Buckwheat is not wheat or grain as it sounds, but rather the triangular seed of the Fagopyrum Esculentum plant which is related to rhubarb.
In Western medicine, buckwheat slowly lowers blood sugars and is beneficial to reduce inflammation of the blood vessels. It contains rutin, a mineral that helps lower blood pressure.
Bitter foods work with the Heart energy and help the most for those suffering with menopause symptoms such as hot flushes, night sweats, anxiety, palpitations and insomnia. Foods with this flavour such as lettuce, chicory, kale, green tea, watercress and turnips operate as an internal air conditioner, because bitter foods, disperse heat.
When combined with Oats energy circulates whilst the nervous system and Shen (Spirit) remains calm. With a broad span of minerals, both ingredients support the kidney/bladder and build energy.
Oats with their slightly salty flavour bring warmth to the digestive system, helping to clear toxins, including cholesterol from the large intestine.
Gluten free pancakes can be difficult to make as it is the gluten in flour that gives pancakes their elasticity but the buckwheat is super stretchy without causing inflammation of the gut and blood vessels.
At the moment in Chi Flow with Jo there are over 350 of us Intermittent fasting, eating no refined carbs and no refined sugars until the end of February. These pancakes have been my break-fast go to for the whole of the fast so far because they are slow release and full of fibre. Try them and you will be hooked. Doors will open again for “Menopause and Beyond” at the end of February – Sign up for a free class below
- – 100g oats
- – 100g buckwheat flour
- – 350ml milk (almond and brown rice milk also works well)
- – 1 egg
- – Pinch of salt
Liquidize the oats, buckwheat flour, eggs, salt and milk so that it becomes a silky mixture.
In a large non-stick pan melt a nob of butter and coat the pan with it. Pour a ladleful (approx. 50ml) of the prepared pancake mixture onto the pan tilting it so that it covers the base with a thin coating. These are a crepe style pancake rather than thick American pancake.
When bubbles begin to form on the top of the batter in the pan, flip and cook for another couple of minutes. These are delicious with maple syrup and lemon juice but excel with a savoury filling. Try chopping a tomato, a couple of slices of hard cheese, grate a small clove of garlic and lots of flat-leaf parsley.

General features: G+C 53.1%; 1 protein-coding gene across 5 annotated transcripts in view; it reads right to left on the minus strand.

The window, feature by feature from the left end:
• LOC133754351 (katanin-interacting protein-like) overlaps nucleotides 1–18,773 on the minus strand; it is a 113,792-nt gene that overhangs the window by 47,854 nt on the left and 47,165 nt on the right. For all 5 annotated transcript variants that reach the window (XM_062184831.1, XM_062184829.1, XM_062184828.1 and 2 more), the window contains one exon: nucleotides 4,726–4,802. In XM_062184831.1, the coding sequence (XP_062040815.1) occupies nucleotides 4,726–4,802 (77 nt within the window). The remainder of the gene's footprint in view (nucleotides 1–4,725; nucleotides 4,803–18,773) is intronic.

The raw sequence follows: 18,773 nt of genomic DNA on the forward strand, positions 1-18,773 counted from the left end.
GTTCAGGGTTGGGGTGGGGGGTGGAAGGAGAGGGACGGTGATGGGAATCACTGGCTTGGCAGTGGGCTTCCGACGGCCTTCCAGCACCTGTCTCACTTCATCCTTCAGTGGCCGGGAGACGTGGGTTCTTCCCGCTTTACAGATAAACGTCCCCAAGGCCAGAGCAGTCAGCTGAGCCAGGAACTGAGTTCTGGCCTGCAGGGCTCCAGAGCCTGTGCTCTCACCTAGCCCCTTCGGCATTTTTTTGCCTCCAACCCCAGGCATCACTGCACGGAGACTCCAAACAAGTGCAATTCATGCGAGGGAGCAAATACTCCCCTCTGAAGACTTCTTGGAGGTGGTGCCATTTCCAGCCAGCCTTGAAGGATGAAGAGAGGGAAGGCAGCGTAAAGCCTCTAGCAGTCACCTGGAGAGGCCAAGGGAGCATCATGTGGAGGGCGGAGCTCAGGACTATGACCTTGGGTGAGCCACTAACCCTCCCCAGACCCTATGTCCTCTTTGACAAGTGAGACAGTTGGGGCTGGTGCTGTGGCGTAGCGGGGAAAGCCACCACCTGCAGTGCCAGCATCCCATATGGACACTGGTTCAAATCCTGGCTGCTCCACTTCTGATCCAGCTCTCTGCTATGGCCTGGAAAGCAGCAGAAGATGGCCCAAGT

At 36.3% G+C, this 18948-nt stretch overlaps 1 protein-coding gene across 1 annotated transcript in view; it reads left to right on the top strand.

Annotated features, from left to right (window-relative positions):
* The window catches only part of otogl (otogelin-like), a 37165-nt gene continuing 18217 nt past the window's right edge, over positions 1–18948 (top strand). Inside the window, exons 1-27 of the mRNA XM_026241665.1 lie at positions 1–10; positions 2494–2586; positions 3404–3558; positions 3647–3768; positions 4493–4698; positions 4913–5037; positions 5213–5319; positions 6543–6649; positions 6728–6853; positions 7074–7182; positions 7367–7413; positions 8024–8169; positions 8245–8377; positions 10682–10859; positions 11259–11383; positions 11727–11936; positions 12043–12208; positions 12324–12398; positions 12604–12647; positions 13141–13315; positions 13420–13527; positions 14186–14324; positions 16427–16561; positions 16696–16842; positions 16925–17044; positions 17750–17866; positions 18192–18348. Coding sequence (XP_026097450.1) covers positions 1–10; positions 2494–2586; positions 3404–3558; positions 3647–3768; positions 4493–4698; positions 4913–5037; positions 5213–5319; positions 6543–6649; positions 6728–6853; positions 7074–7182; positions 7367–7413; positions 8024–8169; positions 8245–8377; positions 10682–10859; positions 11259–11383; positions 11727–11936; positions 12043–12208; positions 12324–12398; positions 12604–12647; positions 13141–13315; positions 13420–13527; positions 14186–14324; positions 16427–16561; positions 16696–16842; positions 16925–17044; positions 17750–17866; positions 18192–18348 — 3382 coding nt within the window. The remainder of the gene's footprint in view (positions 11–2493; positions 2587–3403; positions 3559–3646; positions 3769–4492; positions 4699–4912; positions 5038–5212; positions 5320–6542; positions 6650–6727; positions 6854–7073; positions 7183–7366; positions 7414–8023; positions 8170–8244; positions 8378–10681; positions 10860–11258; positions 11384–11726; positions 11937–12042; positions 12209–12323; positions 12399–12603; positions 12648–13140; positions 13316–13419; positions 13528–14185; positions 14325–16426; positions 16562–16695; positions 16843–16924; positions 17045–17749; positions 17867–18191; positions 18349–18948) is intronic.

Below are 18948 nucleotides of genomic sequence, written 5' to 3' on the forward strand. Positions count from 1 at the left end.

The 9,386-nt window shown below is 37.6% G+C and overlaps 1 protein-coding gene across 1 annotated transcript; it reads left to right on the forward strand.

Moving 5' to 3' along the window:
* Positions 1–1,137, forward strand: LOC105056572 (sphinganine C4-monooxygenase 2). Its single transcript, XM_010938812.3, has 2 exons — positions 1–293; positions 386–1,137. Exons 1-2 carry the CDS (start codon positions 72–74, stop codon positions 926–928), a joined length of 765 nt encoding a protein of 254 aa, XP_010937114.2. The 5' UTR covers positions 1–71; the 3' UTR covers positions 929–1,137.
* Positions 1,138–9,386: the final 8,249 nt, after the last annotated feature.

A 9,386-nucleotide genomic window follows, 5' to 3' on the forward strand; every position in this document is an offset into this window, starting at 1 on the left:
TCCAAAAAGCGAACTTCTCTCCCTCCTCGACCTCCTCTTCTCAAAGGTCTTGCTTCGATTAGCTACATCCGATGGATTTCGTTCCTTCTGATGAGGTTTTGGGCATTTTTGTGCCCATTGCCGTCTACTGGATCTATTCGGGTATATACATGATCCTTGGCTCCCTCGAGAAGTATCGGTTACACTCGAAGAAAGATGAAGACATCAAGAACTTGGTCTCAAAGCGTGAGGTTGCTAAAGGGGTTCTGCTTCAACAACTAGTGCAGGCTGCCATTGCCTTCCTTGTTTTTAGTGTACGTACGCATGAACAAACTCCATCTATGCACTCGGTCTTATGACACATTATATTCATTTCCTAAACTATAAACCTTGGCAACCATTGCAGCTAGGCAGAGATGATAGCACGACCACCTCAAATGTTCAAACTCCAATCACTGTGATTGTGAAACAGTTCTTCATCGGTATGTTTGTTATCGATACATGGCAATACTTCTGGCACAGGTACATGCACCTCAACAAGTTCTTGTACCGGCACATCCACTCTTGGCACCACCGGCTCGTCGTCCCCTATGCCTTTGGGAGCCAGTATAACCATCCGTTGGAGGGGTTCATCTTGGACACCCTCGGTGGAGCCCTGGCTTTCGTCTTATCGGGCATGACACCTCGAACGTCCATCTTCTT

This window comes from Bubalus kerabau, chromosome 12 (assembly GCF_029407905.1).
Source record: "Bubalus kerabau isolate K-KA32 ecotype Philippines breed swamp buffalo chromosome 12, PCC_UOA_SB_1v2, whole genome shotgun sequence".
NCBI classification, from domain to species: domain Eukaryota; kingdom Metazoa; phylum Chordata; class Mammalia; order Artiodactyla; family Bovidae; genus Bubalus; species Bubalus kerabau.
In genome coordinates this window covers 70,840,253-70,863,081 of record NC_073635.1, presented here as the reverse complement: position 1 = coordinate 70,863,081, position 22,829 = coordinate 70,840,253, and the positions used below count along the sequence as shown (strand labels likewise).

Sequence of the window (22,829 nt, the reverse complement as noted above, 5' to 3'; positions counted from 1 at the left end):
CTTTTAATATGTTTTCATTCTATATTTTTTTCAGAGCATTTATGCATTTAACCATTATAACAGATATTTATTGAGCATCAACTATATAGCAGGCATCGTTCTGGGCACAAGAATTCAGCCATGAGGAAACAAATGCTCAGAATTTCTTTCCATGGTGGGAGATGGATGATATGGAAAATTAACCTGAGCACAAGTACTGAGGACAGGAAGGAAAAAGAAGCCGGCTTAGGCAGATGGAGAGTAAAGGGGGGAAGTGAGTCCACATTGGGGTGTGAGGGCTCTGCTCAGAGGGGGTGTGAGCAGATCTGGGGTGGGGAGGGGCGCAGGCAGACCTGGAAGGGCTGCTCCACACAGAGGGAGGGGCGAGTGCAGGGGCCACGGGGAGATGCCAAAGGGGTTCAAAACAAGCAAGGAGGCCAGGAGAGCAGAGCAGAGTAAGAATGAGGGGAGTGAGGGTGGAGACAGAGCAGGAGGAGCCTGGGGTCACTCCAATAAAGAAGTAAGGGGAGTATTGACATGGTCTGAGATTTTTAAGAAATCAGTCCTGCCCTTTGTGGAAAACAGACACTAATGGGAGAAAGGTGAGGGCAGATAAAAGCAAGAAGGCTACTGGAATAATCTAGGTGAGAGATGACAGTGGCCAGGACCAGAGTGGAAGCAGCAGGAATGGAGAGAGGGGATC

After you flip the pancake place the ingredients on one half of the crepe as it cooks so when it’s done simply fold over the pancake to form a half moon, slide it out of the pan and onto the plate.
This batter is easier to use when it is made the night before and left in the fridge to settle, simply whisk it to wake any sediment that is sitting at the bottom and add more water or milk if it has become too thick to pour.
If you’d like to learn more about the 5 element system of food in Chinese Medicine, why not join me on Wednesday 15th February for “Recipes in my Kitchen” where I will be demonstrating LIVE, four recipes to clear a stagnant liver and boost metabolism
- – Golden Milk – a gentle comforting warming drink to support the spleen and stimulate the large intestine
- – “Move the Qi” Japanese dish with Umeboshi Dressing to stimulate the liver and pack the intestines with probiotics
- – Sprouted Alfalfa and mung bean Salad with Umeboshi paste to stimulate digestive enzymes
- – Chilli Relish with almonds to help blood, digestion and joints flow with ease
Book your place and receive a recipe booklet so that you can follow along live and cook with me.
Register for a free class